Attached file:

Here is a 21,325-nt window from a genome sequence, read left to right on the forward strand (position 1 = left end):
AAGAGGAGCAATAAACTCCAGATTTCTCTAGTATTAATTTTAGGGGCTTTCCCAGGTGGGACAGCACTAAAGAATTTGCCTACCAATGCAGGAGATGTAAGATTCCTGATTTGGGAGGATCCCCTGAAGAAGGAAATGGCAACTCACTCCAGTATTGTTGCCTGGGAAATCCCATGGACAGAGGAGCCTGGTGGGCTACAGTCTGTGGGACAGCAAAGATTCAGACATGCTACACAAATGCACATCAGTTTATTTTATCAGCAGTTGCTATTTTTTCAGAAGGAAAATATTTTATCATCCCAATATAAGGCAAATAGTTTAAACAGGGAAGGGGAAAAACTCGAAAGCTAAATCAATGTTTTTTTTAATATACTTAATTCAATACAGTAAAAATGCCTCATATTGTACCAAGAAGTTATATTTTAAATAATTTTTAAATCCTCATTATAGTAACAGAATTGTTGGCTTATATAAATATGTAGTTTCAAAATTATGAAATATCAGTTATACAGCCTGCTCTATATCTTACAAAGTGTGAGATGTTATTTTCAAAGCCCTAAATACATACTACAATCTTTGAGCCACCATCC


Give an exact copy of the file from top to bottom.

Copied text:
Here is a 21,325-nt window from a genome sequence, read left to right on the forward strand (position 1 = left end):
AAGAGGAGCAATAAACTCCAGATTTCTCTAGTATTAATTTTAGGGGCTTTCCCAGGTGGGACAGCACTAAAGAATTTGCCTACCAATGCAGGAGATGTAAGATTCCTGATTTGGGAGGATCCCCTGAAGAAGGAAATGGCAACTCACTCCAGTATTGTTGCCTGGGAAATCCCATGGACAGAGGAGCCTGGTGGGCTACAGTCTGTGGGACAGCAAAGATTCAGACATGCTACACAAATGCACATCAGTTTATTTTATCAGCAGTTGCTATTTTTTCAGAAGGAAAATATTTTATCATCCCAATATAAGGCAAATAGTTTAAACAGGGAAGGGGAAAAACTCGAAAGCTAAATCAATGTTTTTTTTAATATACTTAATTCAATACAGTAAAAATGCCTCATATTGTACCAAGAAGTTATATTTTAAATAATTTTTAAATCCTCATTATAGTAACAGAATTGTTGGCTTATATAAATATGTAGTTTCAAAATTATGAAATATCAGTTATACAGCCTGCTCTATATCTTACAAAGTGTGAGATGTTATTTTCAAAGCCCTAAATACATACTACAATCTTTGAGCCACCATCC